Case Study: Maximizing Flow
When approached with a challenge it is typical for the Duke team to ask a series of questions to learn more about the challenges facing the client. At a recent meeting with a Food Service Director for a public school district in the Midwestern United States, our team asked “What are your pain points and constraints?” More often than not, there is not an immediate, clear answer to this question. However, in this case the simple, quick response was “Flow.”
At the invitation of that prospective customer the Duke team visited the district’s flagship high school. Sure enough, “flow” was a big problem – the school’s cafeteria had only a single entry point to feed two lines of food service. This setup created an imbalanced flow in the serving area as well as an imbalanced work load for the cafeteria staff.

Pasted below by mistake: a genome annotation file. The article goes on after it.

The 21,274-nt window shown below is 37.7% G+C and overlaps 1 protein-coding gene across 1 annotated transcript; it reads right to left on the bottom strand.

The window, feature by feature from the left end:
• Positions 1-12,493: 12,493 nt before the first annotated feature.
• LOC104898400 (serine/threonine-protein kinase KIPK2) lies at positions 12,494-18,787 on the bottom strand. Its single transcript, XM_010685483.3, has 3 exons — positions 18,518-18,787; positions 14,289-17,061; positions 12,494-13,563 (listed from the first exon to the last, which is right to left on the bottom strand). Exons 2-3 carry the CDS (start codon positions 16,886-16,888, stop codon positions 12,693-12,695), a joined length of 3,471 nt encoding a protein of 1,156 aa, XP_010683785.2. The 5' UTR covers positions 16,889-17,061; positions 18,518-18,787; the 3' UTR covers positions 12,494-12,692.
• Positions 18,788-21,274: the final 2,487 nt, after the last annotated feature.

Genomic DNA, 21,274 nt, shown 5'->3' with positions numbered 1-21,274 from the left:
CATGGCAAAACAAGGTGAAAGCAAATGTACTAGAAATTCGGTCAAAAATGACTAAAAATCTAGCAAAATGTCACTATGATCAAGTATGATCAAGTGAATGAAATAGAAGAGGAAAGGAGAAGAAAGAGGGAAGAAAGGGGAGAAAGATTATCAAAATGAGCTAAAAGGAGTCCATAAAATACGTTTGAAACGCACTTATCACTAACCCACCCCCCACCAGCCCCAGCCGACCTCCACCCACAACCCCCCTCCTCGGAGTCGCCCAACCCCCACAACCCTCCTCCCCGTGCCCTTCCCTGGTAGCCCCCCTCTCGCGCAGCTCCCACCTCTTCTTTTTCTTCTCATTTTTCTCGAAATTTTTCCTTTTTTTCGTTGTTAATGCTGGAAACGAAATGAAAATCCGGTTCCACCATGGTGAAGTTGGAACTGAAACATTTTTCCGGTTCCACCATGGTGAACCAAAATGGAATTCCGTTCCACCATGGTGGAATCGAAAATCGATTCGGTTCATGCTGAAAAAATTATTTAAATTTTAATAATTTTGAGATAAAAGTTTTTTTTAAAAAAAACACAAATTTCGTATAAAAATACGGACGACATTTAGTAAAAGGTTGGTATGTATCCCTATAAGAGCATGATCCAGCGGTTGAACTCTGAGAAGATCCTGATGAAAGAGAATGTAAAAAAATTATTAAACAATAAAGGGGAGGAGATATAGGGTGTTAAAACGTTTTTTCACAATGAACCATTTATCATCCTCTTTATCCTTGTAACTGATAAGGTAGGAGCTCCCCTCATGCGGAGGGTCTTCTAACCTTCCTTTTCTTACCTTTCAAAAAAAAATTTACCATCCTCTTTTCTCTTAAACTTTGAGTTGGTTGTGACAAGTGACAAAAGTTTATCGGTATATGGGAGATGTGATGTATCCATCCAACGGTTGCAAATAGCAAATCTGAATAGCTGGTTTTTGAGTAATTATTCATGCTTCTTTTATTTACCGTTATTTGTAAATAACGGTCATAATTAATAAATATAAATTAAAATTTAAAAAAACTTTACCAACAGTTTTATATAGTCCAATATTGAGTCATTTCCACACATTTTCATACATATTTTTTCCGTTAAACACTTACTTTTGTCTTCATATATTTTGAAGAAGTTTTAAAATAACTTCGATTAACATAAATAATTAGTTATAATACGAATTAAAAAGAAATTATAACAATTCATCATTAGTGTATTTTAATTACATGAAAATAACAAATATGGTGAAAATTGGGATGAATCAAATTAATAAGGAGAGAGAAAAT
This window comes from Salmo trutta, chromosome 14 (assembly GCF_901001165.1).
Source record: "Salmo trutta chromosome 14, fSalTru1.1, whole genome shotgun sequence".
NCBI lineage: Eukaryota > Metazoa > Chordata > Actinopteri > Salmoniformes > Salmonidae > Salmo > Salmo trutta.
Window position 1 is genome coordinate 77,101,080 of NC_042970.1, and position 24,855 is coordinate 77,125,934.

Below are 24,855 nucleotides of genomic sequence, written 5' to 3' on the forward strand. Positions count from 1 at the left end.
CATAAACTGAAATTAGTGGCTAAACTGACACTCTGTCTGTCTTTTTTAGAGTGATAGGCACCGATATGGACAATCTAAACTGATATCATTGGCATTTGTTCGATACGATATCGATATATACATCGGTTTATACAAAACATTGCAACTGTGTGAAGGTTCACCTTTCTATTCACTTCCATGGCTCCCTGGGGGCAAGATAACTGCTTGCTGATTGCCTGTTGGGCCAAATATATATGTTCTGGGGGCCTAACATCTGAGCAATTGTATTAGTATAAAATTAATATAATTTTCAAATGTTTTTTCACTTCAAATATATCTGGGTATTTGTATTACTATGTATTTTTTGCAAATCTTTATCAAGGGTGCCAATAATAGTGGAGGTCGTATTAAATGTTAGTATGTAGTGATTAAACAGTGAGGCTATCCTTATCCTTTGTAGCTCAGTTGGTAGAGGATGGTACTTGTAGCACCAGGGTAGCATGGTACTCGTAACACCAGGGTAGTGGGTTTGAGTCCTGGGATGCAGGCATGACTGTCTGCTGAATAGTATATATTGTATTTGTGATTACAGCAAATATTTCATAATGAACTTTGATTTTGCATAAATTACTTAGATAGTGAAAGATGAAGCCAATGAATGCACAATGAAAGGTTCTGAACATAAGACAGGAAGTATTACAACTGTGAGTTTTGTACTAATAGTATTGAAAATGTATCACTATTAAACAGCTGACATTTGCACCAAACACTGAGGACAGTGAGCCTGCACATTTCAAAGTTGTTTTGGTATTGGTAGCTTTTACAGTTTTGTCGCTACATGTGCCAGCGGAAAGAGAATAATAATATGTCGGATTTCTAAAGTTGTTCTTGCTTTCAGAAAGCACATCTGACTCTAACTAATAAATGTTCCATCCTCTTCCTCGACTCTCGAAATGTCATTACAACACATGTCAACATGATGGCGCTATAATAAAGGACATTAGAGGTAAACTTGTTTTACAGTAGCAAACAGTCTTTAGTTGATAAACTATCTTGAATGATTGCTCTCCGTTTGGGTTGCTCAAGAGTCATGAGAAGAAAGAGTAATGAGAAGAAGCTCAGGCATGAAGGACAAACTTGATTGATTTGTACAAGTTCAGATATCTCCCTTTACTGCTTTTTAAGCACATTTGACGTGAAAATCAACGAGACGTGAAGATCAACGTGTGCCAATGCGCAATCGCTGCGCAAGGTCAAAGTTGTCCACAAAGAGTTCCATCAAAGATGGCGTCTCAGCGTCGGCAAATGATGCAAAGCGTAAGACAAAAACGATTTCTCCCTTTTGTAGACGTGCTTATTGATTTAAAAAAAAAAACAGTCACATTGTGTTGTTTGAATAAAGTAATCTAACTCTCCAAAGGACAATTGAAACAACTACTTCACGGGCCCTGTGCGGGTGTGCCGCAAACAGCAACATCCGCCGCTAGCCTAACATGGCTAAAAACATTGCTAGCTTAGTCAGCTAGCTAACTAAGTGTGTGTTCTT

After a review by the Duke team, a solution was devised which naturally funneled students more rapidly and more evenly to the respective food lines; which also balanced out the work load among the staff. In the process, the Duke team was able to create a more aesthetically pleasing system which replaced the mismatched counters and other system components. Additionally, this new system was designed to match the existing color scheme. By getting students through the two lines faster, students had time to visit (and spend money at) the beverage and snack bar in the cafeteria, resulting in increased revenue of approximately $1,600 per month for the school.